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Thursday, July 18, 2013

True Detective Magazines: The Golden Era

     In 1988, on my way to Chicago to interview Fred E. Inbau, the John Henry Wigmore Professor of Law at Northwestern University, I stopped in Beloit, Wisconsin to visit with Chester Rose. Mr. Rose, a worker in a Rockport shoe factory, had sent me a long letter following the publication of my book, The Lindbergh Case. Since then we had corresponded regularly with the most informative letters coming from him. Chet was a true crime buff with an encyclopedic knowledge of murder cases he had read about in thousands of fact-crime magazines published in the 1920s, 30s, and 40s. By the 1970s, Chet had amassed a huge collecton of true detective magazines he kept in his detached garage. His wife, tired of his true crime obsession, burned the garage to the ground. A few years later they were divorced. (Her mysterious disappearance would have made a better story.)

     While never a fan of true detective magazines (Chet called them "tru-dicks"), I became interested in the golden era of this form of nonfiction crime publishing. Aimed at the adult male reader, the pulp art covers--often featuring sexy women in distress--promised stories of salacious violence and mayhem. Unlike many writers for crime fiction periodicals such as "Black Mask" who went on to become famous authors of mystery novels, the literary contributors to the fact-crime magazines remained relatively unknown. Exceptions include writers Dashiell Hammett, Jim Thompson, and Alan Hynd.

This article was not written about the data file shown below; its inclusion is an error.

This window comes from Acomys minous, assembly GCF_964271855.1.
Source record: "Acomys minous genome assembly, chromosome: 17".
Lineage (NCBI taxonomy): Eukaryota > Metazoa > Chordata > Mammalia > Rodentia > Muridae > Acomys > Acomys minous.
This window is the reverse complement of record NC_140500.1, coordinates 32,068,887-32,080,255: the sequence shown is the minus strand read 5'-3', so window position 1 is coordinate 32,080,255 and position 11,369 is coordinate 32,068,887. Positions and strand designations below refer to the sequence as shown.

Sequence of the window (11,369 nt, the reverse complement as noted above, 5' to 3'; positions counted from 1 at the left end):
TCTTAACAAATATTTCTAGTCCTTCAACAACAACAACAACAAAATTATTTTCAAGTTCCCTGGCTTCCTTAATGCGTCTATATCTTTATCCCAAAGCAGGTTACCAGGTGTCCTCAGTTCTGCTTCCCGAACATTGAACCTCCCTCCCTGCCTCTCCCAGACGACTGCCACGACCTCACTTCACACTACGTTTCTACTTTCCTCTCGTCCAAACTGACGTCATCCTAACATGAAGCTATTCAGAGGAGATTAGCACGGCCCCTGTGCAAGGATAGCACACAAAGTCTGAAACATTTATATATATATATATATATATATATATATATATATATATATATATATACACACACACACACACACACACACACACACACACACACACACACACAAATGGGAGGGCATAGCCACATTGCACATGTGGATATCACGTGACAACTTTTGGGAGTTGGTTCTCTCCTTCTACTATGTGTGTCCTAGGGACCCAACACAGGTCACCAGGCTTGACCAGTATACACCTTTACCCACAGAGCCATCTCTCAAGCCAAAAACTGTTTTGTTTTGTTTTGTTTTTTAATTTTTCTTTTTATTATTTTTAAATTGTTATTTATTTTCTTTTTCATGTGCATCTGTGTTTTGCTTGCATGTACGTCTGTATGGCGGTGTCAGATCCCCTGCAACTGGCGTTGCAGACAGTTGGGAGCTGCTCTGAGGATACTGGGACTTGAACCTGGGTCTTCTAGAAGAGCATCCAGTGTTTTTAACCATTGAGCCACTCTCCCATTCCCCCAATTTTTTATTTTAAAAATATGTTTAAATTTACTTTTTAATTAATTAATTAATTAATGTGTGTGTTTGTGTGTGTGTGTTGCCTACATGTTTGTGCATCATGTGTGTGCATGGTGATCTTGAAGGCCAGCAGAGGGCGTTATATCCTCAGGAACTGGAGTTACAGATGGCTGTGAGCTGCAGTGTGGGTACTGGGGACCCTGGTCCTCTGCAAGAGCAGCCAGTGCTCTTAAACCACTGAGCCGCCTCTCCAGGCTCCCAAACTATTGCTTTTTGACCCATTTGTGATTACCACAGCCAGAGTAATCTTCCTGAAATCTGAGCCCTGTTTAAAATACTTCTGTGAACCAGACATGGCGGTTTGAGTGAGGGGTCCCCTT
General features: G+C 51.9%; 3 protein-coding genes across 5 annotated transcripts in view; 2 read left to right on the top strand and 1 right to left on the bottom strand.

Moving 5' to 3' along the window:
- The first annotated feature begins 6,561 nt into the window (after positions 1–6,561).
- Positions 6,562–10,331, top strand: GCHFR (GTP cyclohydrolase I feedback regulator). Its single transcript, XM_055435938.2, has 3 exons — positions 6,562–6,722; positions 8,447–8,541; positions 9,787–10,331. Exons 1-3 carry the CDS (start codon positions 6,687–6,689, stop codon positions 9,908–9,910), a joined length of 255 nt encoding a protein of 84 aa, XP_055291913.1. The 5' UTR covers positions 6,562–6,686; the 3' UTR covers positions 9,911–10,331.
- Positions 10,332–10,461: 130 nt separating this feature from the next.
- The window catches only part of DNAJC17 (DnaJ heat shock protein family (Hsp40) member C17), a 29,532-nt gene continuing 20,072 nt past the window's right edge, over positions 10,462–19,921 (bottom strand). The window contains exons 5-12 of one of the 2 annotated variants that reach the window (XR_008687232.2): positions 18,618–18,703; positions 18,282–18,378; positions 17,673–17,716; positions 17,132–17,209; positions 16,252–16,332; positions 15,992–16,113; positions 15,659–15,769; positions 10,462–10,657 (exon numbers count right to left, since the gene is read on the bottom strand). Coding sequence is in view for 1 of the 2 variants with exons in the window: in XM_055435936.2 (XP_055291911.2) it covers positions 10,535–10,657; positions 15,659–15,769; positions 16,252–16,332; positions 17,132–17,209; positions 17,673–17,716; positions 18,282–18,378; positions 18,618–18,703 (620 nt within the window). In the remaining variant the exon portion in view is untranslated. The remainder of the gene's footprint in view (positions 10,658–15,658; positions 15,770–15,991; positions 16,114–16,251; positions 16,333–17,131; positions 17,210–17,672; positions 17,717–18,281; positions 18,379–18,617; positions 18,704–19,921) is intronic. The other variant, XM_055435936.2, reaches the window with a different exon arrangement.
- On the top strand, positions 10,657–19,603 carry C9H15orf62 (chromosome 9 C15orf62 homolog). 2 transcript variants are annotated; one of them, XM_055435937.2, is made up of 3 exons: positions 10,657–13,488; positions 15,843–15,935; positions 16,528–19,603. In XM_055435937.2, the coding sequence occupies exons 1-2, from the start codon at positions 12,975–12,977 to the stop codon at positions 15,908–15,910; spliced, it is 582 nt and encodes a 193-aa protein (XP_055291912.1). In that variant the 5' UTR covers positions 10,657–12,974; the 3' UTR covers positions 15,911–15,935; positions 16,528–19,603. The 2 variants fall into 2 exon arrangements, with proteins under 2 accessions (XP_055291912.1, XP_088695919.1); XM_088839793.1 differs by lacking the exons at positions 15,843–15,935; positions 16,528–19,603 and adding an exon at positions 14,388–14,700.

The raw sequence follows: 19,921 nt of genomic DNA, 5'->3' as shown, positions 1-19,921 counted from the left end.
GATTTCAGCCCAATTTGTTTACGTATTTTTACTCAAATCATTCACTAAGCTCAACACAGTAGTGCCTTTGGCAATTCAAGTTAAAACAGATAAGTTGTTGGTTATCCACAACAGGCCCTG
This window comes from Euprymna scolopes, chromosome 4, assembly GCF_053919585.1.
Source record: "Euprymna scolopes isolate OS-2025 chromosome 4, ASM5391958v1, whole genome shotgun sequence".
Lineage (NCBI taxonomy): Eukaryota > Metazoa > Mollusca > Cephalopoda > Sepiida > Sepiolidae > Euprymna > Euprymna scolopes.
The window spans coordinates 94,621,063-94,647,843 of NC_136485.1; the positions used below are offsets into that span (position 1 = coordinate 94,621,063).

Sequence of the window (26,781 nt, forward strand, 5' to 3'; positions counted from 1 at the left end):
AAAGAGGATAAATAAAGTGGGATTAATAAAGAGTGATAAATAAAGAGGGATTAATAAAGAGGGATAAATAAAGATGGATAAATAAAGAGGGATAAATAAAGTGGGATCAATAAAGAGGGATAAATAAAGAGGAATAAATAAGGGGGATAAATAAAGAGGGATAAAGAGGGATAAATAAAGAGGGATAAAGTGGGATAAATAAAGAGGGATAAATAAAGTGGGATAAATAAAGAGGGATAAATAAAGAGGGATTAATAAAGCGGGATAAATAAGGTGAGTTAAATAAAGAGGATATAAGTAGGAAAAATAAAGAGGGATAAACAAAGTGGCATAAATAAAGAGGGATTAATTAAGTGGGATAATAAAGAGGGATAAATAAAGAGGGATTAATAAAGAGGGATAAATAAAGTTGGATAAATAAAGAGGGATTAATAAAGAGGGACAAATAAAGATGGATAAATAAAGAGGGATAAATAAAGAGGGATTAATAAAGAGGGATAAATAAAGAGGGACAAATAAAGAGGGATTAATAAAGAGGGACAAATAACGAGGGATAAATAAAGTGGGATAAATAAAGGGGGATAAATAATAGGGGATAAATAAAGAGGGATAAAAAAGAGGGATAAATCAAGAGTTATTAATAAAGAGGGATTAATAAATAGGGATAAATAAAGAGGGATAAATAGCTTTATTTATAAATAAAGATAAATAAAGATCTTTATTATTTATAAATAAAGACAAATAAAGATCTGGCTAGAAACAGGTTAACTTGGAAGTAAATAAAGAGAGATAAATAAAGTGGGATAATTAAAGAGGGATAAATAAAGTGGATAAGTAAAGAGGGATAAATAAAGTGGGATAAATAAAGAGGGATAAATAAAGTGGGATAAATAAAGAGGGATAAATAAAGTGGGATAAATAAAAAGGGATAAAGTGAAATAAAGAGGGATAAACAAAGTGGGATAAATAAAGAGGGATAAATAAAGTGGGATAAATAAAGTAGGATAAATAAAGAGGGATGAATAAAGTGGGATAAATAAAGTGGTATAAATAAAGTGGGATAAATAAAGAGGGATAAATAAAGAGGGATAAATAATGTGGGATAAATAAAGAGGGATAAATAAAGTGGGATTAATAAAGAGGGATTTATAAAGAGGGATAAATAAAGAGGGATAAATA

True crime magazines usually featured ten murder cases per issue. (Occasionally there were acounts starring con men, counterfeiters, safe crackers, forgers, pickpockets, and extortionists.) Because true crime readers were armchair detectives, good investigative work comprised a major element of each story. Editors liked cases solved by the emerging forensic sciences of latent fingerprint identification, blood stain analysis, tire impression evidence, biological time of death estimation, handwriting identification, and forensic ballistics. It also helped if the homicides were exceptionally grusome such as one cover-story that featured a woman tied to a tree to be eaten alive by hyenas.

     True crime magazines in the golden era reflected the history of crime in America. In the 1920s and 30s the magazines featured depression era bank robbers like John Dillinger, "Pretty Boy" Floyd, "Baby Face" Nelson, and Ma Barker and her degenerate son Fred. Bonnie and Clyde, Al Capone, Alivin Karpus and "Machine Gun" Kelly all made regular appearances between the covers of fact-crime publications. In 1931, "True Detective Mysteries" started a regular feature called "Line Up." Police departments across the country sent in mug shots and descriptions of fugitives on the run. Readers who recognized these criminals and turned them in received small cash rewards. By 1944 "Line Up" had been responsible for the apprehension of more than 300 fugitives. The magazine also ran an ongoing piece called "Crime Doesn't Pay" consisting of photographs of bad guys who had been recently brought to justice. (Crime did pay for "True Detective Mysteries.") Many of the men shown in this feature were destined for the electric chair.